Nell is a poignant, emotional drama that saddens as well as inspires you; it is the kind of tearjerker in which your tears of empathy and concern are accented by a smile and sense of heartwarming joy. The story is set deep in the wilderness of western North Carolina, where an old woman has lived for years all by herself. People always thought she lived alone, at least, until she died and the local doctor discovered a pitiful woman-child hiding inside the shack, the only home she had ever known.
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Format: VHS Tape
In "Nell," Jodie Foster wows us, as usual, with a deeply felt, passionate performance. She is Nell, the "wild child" daughter of a backwoods aphasic hermit woman, who raised her all alone with no human contact. Nell's speech is all her own -- it is a striking combination of a private language she had once shared with her deceased identical twin sister, and an imitation of her mother's speech. Her mother, as I mentioned earlier, had aphasia, which includes major speech processing problems. Nell's speech was the basis for the title of the play upon which this film was based -- "Idioglossia." (I believe, for anyone out there who's into things like this, that the correct term would have been "idiolect," as the term for a language spoken by only one person.) Natasha Richardson and Liam Neeson bring constant love and warmth to Nell, and to the film, as medical/social-work professionals who attempt to break through to Nell by trying to learn her language. In the background lurk The Media, and The Scientific Establishment, both of which threaten at any moment to swoop in and make Nell's life miserable. The film builds to a heartrending and passionate, albeit rather unrealistic, courtroom self-defence speech by Nell, in which she calls the precepts of modern civilization itself into question.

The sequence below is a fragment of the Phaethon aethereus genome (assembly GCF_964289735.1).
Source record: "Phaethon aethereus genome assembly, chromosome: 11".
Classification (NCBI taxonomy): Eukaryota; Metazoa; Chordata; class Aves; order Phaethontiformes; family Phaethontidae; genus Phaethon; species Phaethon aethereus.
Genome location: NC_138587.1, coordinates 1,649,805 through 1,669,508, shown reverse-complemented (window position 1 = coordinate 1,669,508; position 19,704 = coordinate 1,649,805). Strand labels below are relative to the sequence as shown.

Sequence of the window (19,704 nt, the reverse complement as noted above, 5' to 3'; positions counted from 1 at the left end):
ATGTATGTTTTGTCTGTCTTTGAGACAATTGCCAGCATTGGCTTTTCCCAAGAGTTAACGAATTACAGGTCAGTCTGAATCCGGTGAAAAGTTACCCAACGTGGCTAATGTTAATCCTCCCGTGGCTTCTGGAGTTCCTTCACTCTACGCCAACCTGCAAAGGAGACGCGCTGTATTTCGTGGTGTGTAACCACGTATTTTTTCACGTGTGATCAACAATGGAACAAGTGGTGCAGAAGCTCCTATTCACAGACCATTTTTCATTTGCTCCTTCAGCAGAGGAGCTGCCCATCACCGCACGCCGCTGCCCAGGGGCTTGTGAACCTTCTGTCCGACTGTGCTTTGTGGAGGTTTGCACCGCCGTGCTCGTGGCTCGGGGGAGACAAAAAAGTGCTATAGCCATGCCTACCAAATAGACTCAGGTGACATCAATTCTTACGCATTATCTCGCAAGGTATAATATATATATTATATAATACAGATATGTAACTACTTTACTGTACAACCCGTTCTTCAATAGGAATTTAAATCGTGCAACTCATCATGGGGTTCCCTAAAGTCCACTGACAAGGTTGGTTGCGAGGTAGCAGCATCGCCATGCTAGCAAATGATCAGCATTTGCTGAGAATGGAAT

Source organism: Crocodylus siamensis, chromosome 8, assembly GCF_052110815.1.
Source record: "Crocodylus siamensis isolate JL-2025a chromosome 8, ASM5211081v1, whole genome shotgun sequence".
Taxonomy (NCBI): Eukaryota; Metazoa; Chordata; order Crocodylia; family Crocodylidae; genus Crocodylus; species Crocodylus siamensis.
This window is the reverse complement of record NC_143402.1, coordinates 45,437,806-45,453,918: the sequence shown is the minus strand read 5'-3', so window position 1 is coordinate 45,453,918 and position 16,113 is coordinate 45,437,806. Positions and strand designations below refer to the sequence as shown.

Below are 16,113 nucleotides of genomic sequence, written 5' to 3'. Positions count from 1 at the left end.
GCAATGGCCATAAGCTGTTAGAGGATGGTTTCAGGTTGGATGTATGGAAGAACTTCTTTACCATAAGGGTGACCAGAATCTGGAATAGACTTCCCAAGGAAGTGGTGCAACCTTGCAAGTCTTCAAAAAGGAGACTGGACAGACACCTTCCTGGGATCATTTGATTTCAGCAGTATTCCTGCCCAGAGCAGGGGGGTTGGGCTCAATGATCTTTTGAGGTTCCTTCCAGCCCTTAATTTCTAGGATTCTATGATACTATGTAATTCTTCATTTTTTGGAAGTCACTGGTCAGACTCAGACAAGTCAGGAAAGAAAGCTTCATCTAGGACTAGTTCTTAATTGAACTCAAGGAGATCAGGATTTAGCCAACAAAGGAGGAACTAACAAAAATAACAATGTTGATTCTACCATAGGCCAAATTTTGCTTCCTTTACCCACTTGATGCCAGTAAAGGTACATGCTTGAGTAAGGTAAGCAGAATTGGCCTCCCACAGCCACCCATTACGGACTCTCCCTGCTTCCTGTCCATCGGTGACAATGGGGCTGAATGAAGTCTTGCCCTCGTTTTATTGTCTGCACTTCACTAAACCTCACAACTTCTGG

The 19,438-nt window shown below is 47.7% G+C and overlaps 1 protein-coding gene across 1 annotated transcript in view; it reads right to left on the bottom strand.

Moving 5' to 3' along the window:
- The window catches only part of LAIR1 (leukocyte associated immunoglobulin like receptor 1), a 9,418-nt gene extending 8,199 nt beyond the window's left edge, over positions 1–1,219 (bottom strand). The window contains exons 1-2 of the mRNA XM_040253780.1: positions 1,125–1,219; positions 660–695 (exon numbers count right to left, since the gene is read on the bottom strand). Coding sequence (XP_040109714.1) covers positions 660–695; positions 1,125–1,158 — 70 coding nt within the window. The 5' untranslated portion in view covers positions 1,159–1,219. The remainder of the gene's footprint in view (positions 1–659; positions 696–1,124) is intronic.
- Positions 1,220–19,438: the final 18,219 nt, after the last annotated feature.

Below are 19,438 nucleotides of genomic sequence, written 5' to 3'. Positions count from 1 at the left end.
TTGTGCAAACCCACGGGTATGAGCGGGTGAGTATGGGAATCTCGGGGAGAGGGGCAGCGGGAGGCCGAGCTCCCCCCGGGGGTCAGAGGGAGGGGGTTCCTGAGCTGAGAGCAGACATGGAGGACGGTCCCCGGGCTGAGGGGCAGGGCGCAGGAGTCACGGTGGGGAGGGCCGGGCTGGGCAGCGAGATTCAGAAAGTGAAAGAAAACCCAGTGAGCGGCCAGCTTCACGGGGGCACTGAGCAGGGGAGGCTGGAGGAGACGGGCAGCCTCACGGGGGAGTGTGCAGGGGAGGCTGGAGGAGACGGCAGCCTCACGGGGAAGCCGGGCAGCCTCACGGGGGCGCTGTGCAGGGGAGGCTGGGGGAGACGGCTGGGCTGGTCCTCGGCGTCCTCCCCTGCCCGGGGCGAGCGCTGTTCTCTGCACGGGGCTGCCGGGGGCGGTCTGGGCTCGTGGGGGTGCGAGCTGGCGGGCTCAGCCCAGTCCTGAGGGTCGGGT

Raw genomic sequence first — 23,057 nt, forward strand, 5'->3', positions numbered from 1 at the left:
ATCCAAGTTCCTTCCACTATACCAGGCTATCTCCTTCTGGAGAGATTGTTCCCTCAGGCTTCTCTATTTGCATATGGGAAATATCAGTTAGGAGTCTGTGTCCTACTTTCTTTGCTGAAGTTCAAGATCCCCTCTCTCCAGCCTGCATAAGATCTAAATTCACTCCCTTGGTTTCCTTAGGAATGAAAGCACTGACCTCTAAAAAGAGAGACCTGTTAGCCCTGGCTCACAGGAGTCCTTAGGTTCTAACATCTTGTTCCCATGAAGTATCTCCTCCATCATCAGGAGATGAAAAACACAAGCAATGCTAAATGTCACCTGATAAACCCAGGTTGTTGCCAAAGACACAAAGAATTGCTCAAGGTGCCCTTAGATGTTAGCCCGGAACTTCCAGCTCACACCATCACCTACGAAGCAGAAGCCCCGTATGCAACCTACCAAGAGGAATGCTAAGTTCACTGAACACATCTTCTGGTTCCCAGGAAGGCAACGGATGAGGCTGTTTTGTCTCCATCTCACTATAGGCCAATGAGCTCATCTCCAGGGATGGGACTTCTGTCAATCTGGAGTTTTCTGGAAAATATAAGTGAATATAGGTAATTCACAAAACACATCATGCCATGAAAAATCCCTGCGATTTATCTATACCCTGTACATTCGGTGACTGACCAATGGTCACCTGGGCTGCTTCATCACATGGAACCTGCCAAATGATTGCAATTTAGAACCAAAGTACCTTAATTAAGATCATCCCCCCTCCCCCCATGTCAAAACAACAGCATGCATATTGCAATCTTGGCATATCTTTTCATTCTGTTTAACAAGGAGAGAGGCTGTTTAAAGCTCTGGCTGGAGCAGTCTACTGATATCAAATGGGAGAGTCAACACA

Liam Neeson's performance is described by one of the editorial reviewers on this page as being "at his teddy bear best." I think that sounds slightly emasculating -- he put more positive, warm energy into this film than many actors project in their entire careers. Show some appreciation! Come on!
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Format: DVD
This is the story of Nell, a child of rape, raised out in the wilderness by her mother. Hidden away from the world, she is raised by a mother who has had several strokes and is aphasic (can't speak well). As a result of her isolation, she learns a form of English that sounds like gibberish.